-mother of one of the #ChibokGirls, abducted on April 14th, 2014, speaking on Day 188 of their abduction -October 19th, 2014
As I looked at her I realized that all this woman’s hopes and aspirations rest on her daughter. For most of the poor people in this part of the world, children are like a source of pension; they are the ones that will help you in the future. They are the ones that will take care of you in your old age, when you are unable to look after yourself. They represent life. As I looked at her I also realized that her daughter means more to her than I can ever imagine. Her daughter is her everything. A source of hope.
These parents are ready to give their lives for their children to have an education. That was what the #ChibokParents did. Amidst the insecurity in Nigeria, they still wanted their children to be educated to better their positions in life. They knew the only way to break the shackles of poverty was through education. For daring to send their children to school to have a better life, instead they have been punished.
These children grow up to not only take care of their parents but siblings as well so that a generation of people who have survived the shackles of poverty would emerge.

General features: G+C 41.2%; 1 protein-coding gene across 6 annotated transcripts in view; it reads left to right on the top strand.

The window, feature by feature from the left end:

For some, poverty is going to school in the morning without breakfast and returning home not expecting lunch but still striving everyday to be in school so that one day you will look back and say I SURVIVED (I AM A SURVIVOR).
I remember one of the fathers at one of our Sit Ins for the #BringbackOurGirls campaign—which started on April 30th with a protest demanding for the rescue of #ChibokGirls—saying he does not have a Television. All he has is a Radio from which he gets to hear of our activities. I wept! In this day of iPads, Tablets, iPhones and what have you, someone does not have a simple television that most of us take for granted.
So now you can begin to understand that to the #ChibokParents these girls are much more than daughters, they are future benefactors
A lot of parents, especially mothers, are forced to live a life of servitude and poverty in order for their children to be educated. The education that is taken for granted in most developed countries is not so in Nigeria and many other African countries.
I remember growing up and how my parents had to struggle to make sure we were educated. We often had to go without food when the situation grew dire but never were my school fees unpaid. I remember my father trekking long distance to buy a textbook I needed badly because the money was not enough for him to pay for a bus. All the suffering was for the children to be able to break the vicious cycle of poverty and one day to be able to take care of ourselves and also take care of our parents and siblings.
A lot of parents invest all they have in their children. For those who are poor, they do not have cars, houses or any investments. All they have are their children. Can you imagine these children being abducted, as is the case with the #ChibokGirls, abducted from school, where they wanted to get an education and make life better for themselves and their families? When these children of the poor are abducted and taken away, the future of a whole generation also is taken away.